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Packaging students engage with local industry

Oct. 20, 2015 –  

By John Boulding


Packaging students and Unit Load Design Corning plant, Christiansburg, Virginia. From left, Matthew Baker (Ph.D. candidate), interns Landon Holbert, Bradley Sisson, Teddy Polk, and William Bagby; Samantha Phanthanousy (Master’s student), Laszlo Horvath, John Bouldin, and Tyler Matusevich (Master’s student).

The Center for Packaging and Unit Load Design (CPULD) is an integral part of the Packaging Systems and Design major and the Department of Sustainable Biomaterials at Virginia tech. The CPULD laboratory conducts packaging and unit load testing and simulations for industrial clients from around the world. Undergraduate student interns are the main driving force behind our daily operations. Under the leadership of faculty and graduate students, these interns not only learn testing and research skills but also earn the Certified Packaging Laboratory professional designation from the international safe transit association. Most interns go on to participate in industry internships before graduation. These skills and accomplishments help them to successfully compete in and contribute to the future of the packaging industry. This year’s interns are Landon Holbert, Bradley Sisson, Teddy Polk, and William Bagby.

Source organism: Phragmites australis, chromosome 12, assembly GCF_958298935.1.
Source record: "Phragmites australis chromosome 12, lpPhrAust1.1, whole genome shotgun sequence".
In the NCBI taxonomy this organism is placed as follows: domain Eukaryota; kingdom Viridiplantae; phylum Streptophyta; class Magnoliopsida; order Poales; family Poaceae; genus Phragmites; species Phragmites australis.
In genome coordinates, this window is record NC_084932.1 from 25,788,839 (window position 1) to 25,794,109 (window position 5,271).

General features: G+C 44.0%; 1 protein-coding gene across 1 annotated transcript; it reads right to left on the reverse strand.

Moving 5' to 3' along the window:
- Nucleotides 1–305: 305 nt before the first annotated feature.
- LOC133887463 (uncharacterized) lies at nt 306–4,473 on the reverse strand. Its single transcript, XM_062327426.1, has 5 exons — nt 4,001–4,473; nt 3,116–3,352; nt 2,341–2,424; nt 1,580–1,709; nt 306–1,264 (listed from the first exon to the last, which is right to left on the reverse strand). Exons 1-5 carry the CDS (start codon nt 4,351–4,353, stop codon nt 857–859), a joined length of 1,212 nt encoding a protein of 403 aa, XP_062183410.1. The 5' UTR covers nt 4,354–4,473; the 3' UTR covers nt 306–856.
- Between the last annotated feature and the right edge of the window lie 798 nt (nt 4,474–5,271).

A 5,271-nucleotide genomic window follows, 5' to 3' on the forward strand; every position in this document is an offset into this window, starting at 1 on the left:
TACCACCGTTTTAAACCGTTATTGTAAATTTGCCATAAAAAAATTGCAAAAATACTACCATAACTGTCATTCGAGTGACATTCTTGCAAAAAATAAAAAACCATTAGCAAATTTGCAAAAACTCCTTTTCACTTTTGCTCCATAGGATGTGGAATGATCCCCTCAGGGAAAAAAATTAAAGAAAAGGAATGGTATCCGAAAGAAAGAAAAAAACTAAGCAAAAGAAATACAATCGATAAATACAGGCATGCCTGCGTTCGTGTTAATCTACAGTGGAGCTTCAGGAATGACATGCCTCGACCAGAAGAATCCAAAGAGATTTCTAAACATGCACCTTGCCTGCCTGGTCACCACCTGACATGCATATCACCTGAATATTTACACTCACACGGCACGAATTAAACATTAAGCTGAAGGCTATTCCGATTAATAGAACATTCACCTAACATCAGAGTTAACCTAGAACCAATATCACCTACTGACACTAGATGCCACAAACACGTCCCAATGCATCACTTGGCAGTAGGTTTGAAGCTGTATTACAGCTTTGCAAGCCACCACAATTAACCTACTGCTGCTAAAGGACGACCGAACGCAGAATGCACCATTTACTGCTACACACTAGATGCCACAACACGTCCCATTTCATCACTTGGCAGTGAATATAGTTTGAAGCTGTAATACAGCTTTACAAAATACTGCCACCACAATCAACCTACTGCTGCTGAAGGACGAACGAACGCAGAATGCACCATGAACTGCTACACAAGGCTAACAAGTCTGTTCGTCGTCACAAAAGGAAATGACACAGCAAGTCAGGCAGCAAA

One of the goals adopted by CPULD is to meet with local businesses to enhance awareness of our program, establish working relation- ships, and to encourage the hiring of our students for internships and full-time employment. During the months of July and August, students and faculty were invited to visit two firms in Christiansburg; the Corning Plant on North Franklin St. (hosted by Mr. Wes Jarrell), and Hubbell Lighting on Electric Way (hosted by Mr. Rick Mayer). We are grateful to these companies for treating our group to presentations on their company histories and product offerings, and tours of their facilities including manufacturing, warehousing, packaging, and distribution operations.

These opportunities enabled our students to observe first-hand how the concepts learned in the classroom are actually applied in the field. In addition, students could observe how the packaging and distribution tests conducted in the lab relate to the conditions experienced by packages and unit loads in the real world.



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